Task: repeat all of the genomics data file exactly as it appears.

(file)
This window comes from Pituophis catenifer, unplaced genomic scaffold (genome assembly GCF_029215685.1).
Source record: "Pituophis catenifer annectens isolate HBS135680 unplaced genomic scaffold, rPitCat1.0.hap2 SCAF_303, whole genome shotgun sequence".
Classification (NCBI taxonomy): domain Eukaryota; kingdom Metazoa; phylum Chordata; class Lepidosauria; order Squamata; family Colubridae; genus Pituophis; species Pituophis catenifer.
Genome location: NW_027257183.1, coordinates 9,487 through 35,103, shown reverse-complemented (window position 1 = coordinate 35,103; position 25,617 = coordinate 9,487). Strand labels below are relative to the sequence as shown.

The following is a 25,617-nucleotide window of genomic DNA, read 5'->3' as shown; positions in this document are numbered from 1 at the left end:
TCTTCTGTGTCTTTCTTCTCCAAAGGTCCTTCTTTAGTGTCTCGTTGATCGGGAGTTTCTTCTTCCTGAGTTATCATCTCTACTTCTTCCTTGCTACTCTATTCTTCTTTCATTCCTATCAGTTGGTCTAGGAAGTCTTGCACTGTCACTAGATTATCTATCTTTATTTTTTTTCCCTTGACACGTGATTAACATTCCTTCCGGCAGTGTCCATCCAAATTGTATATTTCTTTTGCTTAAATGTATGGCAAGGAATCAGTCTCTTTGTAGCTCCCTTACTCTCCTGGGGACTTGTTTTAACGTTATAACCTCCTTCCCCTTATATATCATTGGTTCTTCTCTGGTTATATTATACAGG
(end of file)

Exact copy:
This window comes from Pituophis catenifer, unplaced genomic scaffold (genome assembly GCF_029215685.1).
Source record: "Pituophis catenifer annectens isolate HBS135680 unplaced genomic scaffold, rPitCat1.0.hap2 SCAF_303, whole genome shotgun sequence".
Classification (NCBI taxonomy): domain Eukaryota; kingdom Metazoa; phylum Chordata; class Lepidosauria; order Squamata; family Colubridae; genus Pituophis; species Pituophis catenifer.
Genome location: NW_027257183.1, coordinates 9,487 through 35,103, shown reverse-complemented (window position 1 = coordinate 35,103; position 25,617 = coordinate 9,487). Strand labels below are relative to the sequence as shown.

The following is a 25,617-nucleotide window of genomic DNA, read 5'->3' as shown; positions in this document are numbered from 1 at the left end:
TCTTCTGTGTCTTTCTTCTCCAAAGGTCCTTCTTTAGTGTCTCGTTGATCGGGAGTTTCTTCTTCCTGAGTTATCATCTCTACTTCTTCCTTGCTACTCTATTCTTCTTTCATTCCTATCAGTTGGTCTAGGAAGTCTTGCACTGTCACTAGATTATCTATCTTTATTTTTTTTCCCTTGACACGTGATTAACATTCCTTCCGGCAGTGTCCATCCAAATTGTATATTTCTTTTGCTTAAATGTATGGCAAGGAATCAGTCTCTTTGTAGCTCCCTTACTCTCCTGGGGACTTGTTTTAACGTTATAACCTCCTTCCCCTTATATATCATTGGTTCTTCTCTGGTTATATTATACAGG